Saudi Arabia’s Ministry of Islamic Affairs issued its Ten Commandments in the lead-up to the month of Ramadan, urging imams to keep the prayers short, limit video recordings, disallow donations, regulate iftaar (the breaking of the Islamic fast) and bar the presence of children inside mosques. The ministry had already reduced the allowance for mosque loudspeakers and mandated a reduction in the volume of the azaan (the call to prayer). These policies have sparked a backlash in parts of the Muslim world.
The same Saudi Arabia that exported radical Islam across the Muslim world and arbitrarily imposed violent sharia law, many clauses of which the kingdom still upholds, is now sweepingly limiting Islamic ritualization. The reasons behind the Saudi volte-face are purely financial. Riyadh is preparing for a future devoid of oil hegemony, one which necessitates diversifying the economy and making the country more conducive to fiscal and human investment from a global array of cultures and ideologies.
The significant decrease in Saudi export of jihad is similarly rooted in curbing the inevitable blowback at home. Riyadh’s war-crimes, for instance, are radicalizing a whole generation of Yemenis. Furthermore, Saudi Arabia and Iran claim to be on the verge of a longish-lasting peace arrangement—unveiled with symbolic significance during Ramadan. The accord might eventually see the phasing out of the jihadist power-plays that were necessitated by the rivalry between the leaders of the Sunni and Shia halves of the Muslim world.
Indeed, where there’s the obvious possibility that the geopolitical metamorphosis might not play out in accordance with the quixotic ambitions, the Saudi ideological turnaround has nonetheless left the kingdom’s erstwhile blind imitators in a bit of a pickle. It has also put many of Riyadh’s longstanding critics on the brink of, unwillingly, praising the “reforms.”
It is unfortunate that much-needed moves to curtail Islamist inertia are originating in the hub of Islamic radicalism. There is no doubt that the five-time loudspeaker azaan, for instance, has to be phased out amid the advent of technology. Similarly, regulating mosque preaching has been a counter-jihad policy in many Muslim-majority countries for decades. Putting an end to the dragging out of prayer rituals will help enhance Muslim contribution in worldly affairs, which can only be made possible by letting individuals customize their prayer schedules and the degrees of the extensive rituals that they want to pursue.
Hopefully, the Muslim world can use Ramadan to engage in much-needed self-reflection and push community reforms not dependent on the totalitarian whims of the Arab kingdoms. Much of what needs reform can be witnessed this Ramadan as well.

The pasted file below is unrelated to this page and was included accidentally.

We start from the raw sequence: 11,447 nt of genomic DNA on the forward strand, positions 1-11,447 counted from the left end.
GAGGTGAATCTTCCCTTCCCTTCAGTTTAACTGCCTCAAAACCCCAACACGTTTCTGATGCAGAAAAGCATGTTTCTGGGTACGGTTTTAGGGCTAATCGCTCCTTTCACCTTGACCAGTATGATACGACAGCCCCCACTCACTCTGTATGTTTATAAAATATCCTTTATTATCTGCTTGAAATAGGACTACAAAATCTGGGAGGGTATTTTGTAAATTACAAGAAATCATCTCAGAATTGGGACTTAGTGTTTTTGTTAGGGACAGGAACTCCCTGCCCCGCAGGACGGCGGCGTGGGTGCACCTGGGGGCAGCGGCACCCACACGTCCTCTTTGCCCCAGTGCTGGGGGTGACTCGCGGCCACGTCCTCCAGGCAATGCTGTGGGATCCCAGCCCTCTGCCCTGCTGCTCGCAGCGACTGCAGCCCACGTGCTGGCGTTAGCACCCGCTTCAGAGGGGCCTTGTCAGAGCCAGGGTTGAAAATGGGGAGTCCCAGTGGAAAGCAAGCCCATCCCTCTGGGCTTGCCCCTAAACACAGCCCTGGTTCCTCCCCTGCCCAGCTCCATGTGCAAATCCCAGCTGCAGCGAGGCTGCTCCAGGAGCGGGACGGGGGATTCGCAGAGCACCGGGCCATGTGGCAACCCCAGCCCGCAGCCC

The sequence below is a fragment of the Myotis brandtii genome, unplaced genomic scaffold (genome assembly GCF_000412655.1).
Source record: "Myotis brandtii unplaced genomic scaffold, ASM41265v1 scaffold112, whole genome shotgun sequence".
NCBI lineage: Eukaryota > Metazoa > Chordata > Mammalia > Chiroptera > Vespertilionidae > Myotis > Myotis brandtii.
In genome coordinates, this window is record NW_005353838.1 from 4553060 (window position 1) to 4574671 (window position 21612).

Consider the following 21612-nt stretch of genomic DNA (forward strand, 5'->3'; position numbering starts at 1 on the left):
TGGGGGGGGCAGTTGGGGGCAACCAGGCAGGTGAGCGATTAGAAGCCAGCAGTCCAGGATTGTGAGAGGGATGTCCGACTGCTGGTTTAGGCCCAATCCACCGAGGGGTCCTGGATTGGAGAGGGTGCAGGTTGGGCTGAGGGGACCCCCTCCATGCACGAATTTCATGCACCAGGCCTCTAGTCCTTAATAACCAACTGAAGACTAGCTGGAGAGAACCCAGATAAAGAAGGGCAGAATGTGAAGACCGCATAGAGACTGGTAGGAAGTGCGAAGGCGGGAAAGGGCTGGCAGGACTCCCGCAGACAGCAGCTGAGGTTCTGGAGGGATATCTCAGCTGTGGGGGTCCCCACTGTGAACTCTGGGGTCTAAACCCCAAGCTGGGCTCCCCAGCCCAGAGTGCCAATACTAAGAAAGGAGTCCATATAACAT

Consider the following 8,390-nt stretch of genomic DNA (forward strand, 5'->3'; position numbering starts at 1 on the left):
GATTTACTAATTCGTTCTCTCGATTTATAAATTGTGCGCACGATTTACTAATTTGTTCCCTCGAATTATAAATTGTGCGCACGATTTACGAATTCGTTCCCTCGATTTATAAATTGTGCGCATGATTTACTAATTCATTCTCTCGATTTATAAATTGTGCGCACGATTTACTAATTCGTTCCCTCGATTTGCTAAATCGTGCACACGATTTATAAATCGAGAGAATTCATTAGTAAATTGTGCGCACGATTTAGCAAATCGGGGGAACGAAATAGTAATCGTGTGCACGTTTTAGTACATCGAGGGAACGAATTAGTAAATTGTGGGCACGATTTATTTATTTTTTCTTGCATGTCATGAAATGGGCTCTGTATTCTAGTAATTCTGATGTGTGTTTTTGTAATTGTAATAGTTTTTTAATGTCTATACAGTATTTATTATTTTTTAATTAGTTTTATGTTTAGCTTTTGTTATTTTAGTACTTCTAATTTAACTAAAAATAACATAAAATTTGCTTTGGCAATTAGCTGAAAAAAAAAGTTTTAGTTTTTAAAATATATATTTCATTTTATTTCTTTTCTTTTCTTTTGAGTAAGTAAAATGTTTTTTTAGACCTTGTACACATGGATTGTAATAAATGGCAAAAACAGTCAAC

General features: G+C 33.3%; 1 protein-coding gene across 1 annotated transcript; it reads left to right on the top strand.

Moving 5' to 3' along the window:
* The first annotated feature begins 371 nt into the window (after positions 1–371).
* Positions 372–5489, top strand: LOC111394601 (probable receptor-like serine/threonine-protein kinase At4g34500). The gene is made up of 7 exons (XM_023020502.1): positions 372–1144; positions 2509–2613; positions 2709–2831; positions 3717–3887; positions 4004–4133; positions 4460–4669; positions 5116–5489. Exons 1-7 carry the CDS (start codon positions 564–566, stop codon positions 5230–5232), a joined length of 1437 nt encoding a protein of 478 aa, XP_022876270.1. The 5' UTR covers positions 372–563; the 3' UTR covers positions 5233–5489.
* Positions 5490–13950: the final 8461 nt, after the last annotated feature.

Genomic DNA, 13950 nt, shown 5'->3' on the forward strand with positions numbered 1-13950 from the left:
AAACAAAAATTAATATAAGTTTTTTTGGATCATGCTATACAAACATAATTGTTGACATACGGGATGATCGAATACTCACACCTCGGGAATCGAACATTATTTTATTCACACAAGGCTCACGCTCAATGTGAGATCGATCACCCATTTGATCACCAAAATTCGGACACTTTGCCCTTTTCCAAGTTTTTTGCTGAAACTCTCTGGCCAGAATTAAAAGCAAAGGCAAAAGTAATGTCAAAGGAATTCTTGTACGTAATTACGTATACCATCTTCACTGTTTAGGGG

In Pakistan, a mosque belonging to the Ahmadi sect was demolished by local police immediately after the start of Ramadan. Pakistan upholds a veritable apartheid against Ahmadis, excommunicating the sect over heresy and banning their self-identification as Muslims. While Pakistan’s persecution of Ahmadis takes the goriest form, the minority sect is marginalized across the Islamic world, including in officially secular countries such as Indonesia and Bangladesh. The persecution of Ahmadis and other minorities within Sunni and Shia Islam is rooted in takfir (apostatizing), which forms the ideological foundation of jihad. From the Arab world to Africa to the Indian subcontinent to East Asia, the historic pluralism pulverized by puritan renditions of Islam, influenced by the Salafi strain long enforced by Saudi Arabia, needs to be rekindled.
While Saudi Arabia is overturning decades-old bans to host music concerts, Malaysia has sweepingly banned entertainment events overlapping with days of Islamic significance, including Ramadan. Such policies, mandating Islamic stranglehold over entire communities and countries, curtail the fundamental freedom of choice. Both believers and nonbelievers should have absolute freedom to participate in any events at any time of the year, regardless of what the majority or minority believes, as long as their activities aren’t infringing on the space of those who are not willing participants.
Many Muslim countries have also imposed bans on eating and drinking during Ramadan—codifying prison sentences for any breaches—to enforce “respect” for those fasting. Many of these countries that demand collective submission to Islam are seen sidelining festivals of other religions, sometimes even banning Muslim participation in the festivities.
Those Muslim countries at the forefront of this suppression are also the lowest on most human rights indices. This Ramadan, women in Iran and Afghanistan—among other places—are still fighting gory Islamist patriarchy. Homosexuality remains punishable by violence in countries “liberalizing” and hosting world events such as Qatar. Apostasy and blasphemy, in the shape of atheism or free thought, are still punishable by the death penalty and prison sentences in the majority of Muslim countries. Even minority Muslim communities continue to suffer from Islamist hegemony and internal denial of equality. Meanwhile, ordinary Muslims, from Afghanistan to Syria, continue to suffer the consequences of turmoil that the godfathers of global jihad are ostensibly wrapping up.
After decades of jihad-infested chaos and centuries of self-deprivation at the altar of Islamic injunctions, the reform most needed is to put real Muslim human interests above the collectively imagined and arbitrarily enforced vision of an afterlife. That requires allowance for individual and collective freedoms to be considered the inalienable rights that they are. They must not be subordinate to any belief system. Individuals should be allowed to adhere to any ideologies they choose—or none at all.
Once we embrace that, there would not be any need for outrage against, or submission to, totalitarian rulings coming from self-serving monarchies.